1. Power System Voltage Stability
At any point of time, a power system operating condition should be stable, meeting various operational criteria, and it should also be secure in the event of any credible contingency. Present day power systems are being operated closer to their stability limits due to economic and environmental constraints. Maintaining a stable and secure operation of a power system is therefore a very important and challenging issue. Voltage instability has been given much attention by power system researchers and planners in recent years, and is being regarded as one of the major sources of power system insecurity. Voltage instability phenomena are the ones in which the receiving end voltage decreases well below its normal value and does not come back even after setting restoring mechanisms such as VAR compensators, or continues to oscillate for lack of damping against the disturbances. Voltage collapse is the process by which the voltage falls to a low, unacceptable value as a result of an avalanche of events accompanying voltage instability . Once associated with weak systems and long lines, voltage problems are now also a source of concern in highly developed networks as a result of heavier loading.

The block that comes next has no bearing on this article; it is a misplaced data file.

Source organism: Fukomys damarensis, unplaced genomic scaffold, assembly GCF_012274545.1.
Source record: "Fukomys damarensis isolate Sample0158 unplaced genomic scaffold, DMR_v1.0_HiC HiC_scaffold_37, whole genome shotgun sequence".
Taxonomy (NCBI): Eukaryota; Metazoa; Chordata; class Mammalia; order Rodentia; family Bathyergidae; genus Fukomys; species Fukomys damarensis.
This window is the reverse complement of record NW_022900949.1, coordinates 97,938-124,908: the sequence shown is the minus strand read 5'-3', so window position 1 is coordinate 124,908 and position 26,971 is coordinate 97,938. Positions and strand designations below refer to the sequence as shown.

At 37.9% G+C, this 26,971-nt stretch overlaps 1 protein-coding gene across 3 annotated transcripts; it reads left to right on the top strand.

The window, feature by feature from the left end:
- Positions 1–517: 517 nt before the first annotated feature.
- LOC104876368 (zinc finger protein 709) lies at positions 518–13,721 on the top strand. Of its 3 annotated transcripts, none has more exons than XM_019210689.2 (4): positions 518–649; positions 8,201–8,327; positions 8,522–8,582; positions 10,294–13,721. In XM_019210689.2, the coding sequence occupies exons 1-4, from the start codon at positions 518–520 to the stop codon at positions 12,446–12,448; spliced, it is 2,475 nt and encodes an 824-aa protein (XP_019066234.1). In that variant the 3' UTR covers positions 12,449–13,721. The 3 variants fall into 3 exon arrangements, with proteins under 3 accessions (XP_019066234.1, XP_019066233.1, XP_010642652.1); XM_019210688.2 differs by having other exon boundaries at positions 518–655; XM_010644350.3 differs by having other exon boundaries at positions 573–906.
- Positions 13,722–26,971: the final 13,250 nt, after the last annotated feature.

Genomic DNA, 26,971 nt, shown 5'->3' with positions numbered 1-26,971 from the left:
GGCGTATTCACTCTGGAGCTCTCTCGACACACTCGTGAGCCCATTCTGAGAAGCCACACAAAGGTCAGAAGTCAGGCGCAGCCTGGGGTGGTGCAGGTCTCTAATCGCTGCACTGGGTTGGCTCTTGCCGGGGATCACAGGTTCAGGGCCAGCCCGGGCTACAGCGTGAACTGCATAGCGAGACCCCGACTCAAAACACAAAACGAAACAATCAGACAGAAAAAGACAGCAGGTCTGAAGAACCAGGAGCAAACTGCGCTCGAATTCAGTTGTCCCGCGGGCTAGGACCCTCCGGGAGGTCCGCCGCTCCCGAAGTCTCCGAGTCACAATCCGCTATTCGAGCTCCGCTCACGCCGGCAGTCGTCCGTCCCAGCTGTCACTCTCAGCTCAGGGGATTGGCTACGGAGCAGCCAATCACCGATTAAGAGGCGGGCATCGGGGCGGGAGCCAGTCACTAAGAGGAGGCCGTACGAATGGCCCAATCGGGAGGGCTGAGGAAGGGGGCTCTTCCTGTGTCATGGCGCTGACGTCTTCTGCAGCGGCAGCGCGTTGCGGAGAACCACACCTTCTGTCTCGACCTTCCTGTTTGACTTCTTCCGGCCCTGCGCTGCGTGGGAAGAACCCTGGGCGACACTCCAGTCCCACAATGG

The main factors causing voltage instability in a power system are now well explored and understood [1-13]. A brief introduction to the basic concepts of voltage stability and some of the conventional methods of voltage stability analysis are presented in this chapter. Simulation results on test power systems are presented to illustrate the problem of voltage stability and the conventional methods to analyze the problem. Limitations of conventional methods of voltage stability analysis are pointed out and the scope of the use of Artificial Neural Networks as a better alternative is discussed.